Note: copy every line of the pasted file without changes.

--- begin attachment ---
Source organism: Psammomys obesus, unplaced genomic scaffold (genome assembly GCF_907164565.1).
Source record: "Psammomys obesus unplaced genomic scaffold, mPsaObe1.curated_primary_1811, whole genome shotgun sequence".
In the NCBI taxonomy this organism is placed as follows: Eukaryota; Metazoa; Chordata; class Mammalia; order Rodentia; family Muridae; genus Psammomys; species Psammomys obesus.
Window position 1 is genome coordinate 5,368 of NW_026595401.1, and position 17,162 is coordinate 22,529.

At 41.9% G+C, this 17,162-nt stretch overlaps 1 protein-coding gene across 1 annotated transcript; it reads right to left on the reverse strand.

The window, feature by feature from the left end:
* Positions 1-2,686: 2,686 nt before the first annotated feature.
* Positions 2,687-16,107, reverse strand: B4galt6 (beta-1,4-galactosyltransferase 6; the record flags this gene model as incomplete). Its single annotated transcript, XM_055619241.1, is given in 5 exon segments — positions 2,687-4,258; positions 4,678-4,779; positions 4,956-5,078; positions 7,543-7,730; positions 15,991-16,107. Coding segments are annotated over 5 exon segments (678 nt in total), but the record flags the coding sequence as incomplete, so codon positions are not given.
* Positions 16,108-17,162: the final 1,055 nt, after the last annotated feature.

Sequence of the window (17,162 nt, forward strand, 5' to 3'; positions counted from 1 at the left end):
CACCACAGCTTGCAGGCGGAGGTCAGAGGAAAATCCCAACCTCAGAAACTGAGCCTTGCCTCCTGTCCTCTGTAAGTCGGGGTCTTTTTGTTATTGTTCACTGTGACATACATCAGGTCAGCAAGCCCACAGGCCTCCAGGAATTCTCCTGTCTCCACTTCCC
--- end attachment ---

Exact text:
Source organism: Psammomys obesus, unplaced genomic scaffold (genome assembly GCF_907164565.1).
Source record: "Psammomys obesus unplaced genomic scaffold, mPsaObe1.curated_primary_1811, whole genome shotgun sequence".
In the NCBI taxonomy this organism is placed as follows: Eukaryota; Metazoa; Chordata; class Mammalia; order Rodentia; family Muridae; genus Psammomys; species Psammomys obesus.
Window position 1 is genome coordinate 5,368 of NW_026595401.1, and position 17,162 is coordinate 22,529.

At 41.9% G+C, this 17,162-nt stretch overlaps 1 protein-coding gene across 1 annotated transcript; it reads right to left on the reverse strand.

The window, feature by feature from the left end:
* Positions 1-2,686: 2,686 nt before the first annotated feature.
* Positions 2,687-16,107, reverse strand: B4galt6 (beta-1,4-galactosyltransferase 6; the record flags this gene model as incomplete). Its single annotated transcript, XM_055619241.1, is given in 5 exon segments — positions 2,687-4,258; positions 4,678-4,779; positions 4,956-5,078; positions 7,543-7,730; positions 15,991-16,107. Coding segments are annotated over 5 exon segments (678 nt in total), but the record flags the coding sequence as incomplete, so codon positions are not given.
* Positions 16,108-17,162: the final 1,055 nt, after the last annotated feature.

Sequence of the window (17,162 nt, forward strand, 5' to 3'; positions counted from 1 at the left end):
CACCACAGCTTGCAGGCGGAGGTCAGAGGAAAATCCCAACCTCAGAAACTGAGCCTTGCCTCCTGTCCTCTGTAAGTCGGGGTCTTTTTGTTATTGTTCACTGTGACATACATCAGGTCAGCAAGCCCACAGGCCTCCAGGAATTCTCCTGTCTCCACTTCCC